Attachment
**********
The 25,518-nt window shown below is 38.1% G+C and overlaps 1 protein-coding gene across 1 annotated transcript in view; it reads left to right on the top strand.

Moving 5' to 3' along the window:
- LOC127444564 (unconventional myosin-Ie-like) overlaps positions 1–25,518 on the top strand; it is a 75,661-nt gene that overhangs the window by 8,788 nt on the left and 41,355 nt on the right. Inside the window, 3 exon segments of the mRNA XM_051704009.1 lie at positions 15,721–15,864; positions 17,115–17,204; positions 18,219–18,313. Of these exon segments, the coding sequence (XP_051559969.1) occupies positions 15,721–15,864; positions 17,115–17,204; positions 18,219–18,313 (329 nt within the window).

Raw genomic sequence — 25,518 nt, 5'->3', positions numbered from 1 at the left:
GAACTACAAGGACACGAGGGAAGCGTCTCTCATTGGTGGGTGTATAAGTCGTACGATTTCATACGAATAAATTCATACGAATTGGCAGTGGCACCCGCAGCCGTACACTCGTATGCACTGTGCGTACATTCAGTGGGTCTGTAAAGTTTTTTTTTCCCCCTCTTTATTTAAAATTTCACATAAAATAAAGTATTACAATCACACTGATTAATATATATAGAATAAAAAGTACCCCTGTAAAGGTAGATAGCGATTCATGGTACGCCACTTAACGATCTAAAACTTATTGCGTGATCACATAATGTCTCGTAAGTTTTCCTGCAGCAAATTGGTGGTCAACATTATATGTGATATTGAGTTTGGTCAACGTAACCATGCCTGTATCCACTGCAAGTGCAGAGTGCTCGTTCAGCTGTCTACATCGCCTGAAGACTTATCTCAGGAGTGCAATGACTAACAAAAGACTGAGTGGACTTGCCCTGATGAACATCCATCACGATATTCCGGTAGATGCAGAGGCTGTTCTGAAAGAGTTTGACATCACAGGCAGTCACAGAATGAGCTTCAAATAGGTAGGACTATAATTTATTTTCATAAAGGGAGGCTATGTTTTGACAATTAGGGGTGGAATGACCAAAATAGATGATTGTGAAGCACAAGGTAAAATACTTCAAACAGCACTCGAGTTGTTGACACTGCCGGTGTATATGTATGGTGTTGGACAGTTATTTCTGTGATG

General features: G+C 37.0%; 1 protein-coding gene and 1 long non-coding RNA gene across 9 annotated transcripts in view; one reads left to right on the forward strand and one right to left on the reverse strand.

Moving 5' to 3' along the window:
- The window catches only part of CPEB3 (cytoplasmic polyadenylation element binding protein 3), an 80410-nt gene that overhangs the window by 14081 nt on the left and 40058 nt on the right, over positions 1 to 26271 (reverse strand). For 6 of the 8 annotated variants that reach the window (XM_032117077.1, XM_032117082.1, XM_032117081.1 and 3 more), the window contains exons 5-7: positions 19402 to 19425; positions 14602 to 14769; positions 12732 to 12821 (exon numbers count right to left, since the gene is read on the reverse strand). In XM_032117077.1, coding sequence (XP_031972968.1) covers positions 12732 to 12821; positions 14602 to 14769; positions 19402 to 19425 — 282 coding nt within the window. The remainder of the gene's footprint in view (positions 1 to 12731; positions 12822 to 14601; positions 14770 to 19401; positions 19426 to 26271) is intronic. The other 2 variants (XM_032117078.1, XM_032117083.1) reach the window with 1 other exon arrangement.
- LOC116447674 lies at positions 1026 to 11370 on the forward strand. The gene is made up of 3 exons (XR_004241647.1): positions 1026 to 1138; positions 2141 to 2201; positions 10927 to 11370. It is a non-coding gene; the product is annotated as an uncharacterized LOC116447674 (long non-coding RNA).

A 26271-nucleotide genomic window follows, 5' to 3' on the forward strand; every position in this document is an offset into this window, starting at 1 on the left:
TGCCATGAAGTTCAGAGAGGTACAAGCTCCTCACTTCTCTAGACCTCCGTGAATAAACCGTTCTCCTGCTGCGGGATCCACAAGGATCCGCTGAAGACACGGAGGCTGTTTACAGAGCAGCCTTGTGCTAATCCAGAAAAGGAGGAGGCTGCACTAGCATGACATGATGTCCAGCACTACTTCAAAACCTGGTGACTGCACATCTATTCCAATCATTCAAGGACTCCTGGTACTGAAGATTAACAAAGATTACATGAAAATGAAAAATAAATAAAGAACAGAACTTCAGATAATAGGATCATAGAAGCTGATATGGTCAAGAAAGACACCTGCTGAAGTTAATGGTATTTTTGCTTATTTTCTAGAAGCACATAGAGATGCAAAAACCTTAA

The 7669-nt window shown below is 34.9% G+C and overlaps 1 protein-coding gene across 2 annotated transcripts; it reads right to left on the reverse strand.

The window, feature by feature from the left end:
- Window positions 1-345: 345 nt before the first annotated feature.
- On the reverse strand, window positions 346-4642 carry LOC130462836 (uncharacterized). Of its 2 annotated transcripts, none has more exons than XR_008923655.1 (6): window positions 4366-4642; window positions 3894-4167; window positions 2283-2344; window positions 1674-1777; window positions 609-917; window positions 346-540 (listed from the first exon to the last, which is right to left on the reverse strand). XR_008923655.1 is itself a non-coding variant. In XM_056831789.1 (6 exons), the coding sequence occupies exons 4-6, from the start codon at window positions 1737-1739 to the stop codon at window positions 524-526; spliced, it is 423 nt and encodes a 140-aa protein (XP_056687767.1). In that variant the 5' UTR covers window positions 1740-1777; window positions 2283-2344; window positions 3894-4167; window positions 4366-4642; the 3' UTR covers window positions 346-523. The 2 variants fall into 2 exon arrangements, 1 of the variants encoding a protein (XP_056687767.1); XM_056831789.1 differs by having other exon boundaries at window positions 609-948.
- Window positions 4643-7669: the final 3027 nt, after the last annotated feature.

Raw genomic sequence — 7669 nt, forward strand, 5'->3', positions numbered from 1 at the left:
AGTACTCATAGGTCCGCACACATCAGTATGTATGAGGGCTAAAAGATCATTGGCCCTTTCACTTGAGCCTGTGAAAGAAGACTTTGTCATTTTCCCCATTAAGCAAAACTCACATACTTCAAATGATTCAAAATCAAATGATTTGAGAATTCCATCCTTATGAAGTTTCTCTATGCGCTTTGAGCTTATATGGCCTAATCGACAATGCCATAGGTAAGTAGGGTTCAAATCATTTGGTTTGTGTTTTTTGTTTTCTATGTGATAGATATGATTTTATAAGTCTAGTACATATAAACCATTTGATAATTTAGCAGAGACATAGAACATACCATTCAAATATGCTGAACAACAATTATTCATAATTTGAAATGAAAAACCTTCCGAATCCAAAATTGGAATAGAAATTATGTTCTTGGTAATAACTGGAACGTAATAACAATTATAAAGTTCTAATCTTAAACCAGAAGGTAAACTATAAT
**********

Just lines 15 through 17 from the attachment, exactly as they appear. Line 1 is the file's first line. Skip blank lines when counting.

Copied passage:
- On the reverse strand, window positions 346-4642 carry LOC130462836 (uncharacterized). Of its 2 annotated transcripts, none has more exons than XR_008923655.1 (6): window positions 4366-4642; window positions 3894-4167; window positions 2283-2344; window positions 1674-1777; window positions 609-917; window positions 346-540 (listed from the first exon to the last, which is right to left on the reverse strand). XR_008923655.1 is itself a non-coding variant. In XM_056831789.1 (6 exons), the coding sequence occupies exons 4-6, from the start codon at window positions 1737-1739 to the stop codon at window positions 524-526; spliced, it is 423 nt and encodes a 140-aa protein (XP_056687767.1). In that variant the 5' UTR covers window positions 1740-1777; window positions 2283-2344; window positions 3894-4167; window positions 4366-4642; the 3' UTR covers window positions 346-523. The 2 variants fall into 2 exon arrangements, 1 of the variants encoding a protein (XP_056687767.1); XM_056831789.1 differs by having other exon boundaries at window positions 609-948.
- Window positions 4643-7669: the final 3027 nt, after the last annotated feature.

Raw genomic sequence — 7669 nt, forward strand, 5'->3', positions numbered from 1 at the left: